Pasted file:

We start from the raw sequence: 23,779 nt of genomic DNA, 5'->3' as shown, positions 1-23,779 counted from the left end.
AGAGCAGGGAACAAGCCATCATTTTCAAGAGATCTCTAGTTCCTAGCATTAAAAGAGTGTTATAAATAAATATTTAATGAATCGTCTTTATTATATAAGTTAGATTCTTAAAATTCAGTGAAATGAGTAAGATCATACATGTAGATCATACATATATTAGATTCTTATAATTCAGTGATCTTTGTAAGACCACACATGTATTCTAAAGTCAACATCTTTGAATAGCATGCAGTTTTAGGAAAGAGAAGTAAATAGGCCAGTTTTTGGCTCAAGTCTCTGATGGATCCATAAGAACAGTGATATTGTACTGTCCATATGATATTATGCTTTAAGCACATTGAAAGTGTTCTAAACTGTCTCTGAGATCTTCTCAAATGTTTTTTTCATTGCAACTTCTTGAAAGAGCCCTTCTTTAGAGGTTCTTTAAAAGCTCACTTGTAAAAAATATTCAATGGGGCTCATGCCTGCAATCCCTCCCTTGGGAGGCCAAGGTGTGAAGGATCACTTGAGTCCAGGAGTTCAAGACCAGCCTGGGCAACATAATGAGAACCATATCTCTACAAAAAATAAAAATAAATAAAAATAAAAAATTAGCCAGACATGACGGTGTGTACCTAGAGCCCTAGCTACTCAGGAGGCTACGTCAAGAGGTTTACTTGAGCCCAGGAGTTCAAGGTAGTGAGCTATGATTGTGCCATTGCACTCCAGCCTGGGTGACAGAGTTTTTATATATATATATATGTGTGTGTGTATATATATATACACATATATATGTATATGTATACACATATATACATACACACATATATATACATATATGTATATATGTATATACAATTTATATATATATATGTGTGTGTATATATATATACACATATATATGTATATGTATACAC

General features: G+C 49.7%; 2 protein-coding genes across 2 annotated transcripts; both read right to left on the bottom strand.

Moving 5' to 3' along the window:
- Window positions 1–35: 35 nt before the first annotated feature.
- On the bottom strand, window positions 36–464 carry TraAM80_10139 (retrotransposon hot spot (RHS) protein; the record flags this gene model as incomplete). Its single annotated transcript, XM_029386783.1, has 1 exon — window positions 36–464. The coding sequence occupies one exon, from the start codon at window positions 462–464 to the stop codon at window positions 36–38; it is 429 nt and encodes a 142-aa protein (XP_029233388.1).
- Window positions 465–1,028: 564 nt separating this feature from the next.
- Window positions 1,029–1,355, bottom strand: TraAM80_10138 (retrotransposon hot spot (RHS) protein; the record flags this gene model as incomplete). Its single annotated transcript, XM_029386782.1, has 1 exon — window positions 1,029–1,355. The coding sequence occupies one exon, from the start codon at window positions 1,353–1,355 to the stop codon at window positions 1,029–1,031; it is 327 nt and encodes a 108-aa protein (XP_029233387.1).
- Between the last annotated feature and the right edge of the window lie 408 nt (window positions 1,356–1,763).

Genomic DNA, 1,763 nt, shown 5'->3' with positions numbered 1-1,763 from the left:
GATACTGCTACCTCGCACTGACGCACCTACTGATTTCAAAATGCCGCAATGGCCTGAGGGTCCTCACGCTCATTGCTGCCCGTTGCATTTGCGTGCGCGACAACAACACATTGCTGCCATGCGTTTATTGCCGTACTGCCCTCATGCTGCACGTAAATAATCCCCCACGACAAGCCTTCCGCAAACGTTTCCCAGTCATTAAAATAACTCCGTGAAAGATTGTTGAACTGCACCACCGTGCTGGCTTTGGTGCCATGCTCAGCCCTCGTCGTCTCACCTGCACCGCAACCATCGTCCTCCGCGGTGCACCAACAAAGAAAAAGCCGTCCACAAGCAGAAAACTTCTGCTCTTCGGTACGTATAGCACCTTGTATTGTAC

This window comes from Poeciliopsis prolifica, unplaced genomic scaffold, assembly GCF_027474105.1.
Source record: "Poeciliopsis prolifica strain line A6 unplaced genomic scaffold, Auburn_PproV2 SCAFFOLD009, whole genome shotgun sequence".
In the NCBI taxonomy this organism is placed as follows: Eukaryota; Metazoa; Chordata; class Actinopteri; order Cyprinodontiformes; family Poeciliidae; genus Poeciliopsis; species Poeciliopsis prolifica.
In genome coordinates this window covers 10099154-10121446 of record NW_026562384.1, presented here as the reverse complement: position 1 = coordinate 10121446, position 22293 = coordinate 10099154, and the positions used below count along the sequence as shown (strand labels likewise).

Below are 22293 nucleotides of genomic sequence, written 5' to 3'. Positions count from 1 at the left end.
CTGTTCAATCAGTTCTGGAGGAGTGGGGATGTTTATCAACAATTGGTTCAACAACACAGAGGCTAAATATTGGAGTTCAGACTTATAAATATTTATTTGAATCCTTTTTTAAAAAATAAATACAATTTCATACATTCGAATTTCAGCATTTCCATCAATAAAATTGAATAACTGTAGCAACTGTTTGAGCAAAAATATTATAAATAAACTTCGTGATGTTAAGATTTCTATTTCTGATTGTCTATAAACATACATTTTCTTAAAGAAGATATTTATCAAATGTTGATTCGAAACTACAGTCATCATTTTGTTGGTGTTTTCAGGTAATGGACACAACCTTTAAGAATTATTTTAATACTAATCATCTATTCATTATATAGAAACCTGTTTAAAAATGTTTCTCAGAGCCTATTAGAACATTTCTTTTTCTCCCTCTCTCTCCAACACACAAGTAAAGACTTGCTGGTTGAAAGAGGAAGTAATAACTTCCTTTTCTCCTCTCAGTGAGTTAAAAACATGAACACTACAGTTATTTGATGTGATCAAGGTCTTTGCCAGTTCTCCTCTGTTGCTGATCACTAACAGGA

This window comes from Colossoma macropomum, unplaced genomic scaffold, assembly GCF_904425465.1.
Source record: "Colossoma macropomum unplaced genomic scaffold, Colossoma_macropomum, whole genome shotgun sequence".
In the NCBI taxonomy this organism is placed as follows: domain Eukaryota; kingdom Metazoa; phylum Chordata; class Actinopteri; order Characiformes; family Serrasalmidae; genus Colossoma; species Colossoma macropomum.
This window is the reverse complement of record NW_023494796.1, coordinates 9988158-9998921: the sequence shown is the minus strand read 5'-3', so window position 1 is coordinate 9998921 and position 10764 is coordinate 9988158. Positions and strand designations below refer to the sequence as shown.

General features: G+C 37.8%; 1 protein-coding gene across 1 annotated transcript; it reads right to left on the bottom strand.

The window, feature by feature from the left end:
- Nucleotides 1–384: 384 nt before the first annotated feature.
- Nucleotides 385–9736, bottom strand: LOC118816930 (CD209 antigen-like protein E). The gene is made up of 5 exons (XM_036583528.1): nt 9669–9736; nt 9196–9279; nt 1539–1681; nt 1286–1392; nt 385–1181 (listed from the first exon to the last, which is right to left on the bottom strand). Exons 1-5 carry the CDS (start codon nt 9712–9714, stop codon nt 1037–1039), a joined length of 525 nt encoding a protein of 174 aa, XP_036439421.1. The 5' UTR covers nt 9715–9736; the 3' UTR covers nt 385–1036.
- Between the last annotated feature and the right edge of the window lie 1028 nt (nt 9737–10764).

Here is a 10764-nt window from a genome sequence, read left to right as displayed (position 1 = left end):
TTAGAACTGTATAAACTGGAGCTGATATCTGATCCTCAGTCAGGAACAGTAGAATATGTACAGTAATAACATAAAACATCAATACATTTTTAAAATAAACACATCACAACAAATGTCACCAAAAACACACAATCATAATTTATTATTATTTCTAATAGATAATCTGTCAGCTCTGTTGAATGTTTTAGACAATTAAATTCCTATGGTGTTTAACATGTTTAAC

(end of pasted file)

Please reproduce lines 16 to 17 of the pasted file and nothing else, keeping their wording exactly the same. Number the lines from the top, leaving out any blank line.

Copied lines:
Below are 22293 nucleotides of genomic sequence, written 5' to 3'. Positions count from 1 at the left end.
CTGTTCAATCAGTTCTGGAGGAGTGGGGATGTTTATCAACAATTGGTTCAACAACACAGAGGCTAAATATTGGAGTTCAGACTTATAAATATTTATTTGAATCCTTTTTTAAAAAATAAATACAATTTCATACATTCGAATTTCAGCATTTCCATCAATAAAATTGAATAACTGTAGCAACTGTTTGAGCAAAAATATTATAAATAAACTTCGTGATGTTAAGATTTCTATTTCTGATTGTCTATAAACATACATTTTCTTAAAGAAGATATTTATCAAATGTTGATTCGAAACTACAGTCATCATTTTGTTGGTGTTTTCAGGTAATGGACACAACCTTTAAGAATTATTTTAATACTAATCATCTATTCATTATATAGAAACCTGTTTAAAAATGTTTCTCAGAGCCTATTAGAACATTTCTTTTTCTCCCTCTCTCTCCAACACACAAGTAAAGACTTGCTGGTTGAAAGAGGAAGTAATAACTTCCTTTTCTCCTCTCAGTGAGTTAAAAACATGAACACTACAGTTATTTGATGTGATCAAGGTCTTTGCCAGTTCTCCTCTGTTGCTGATCACTAACAGGA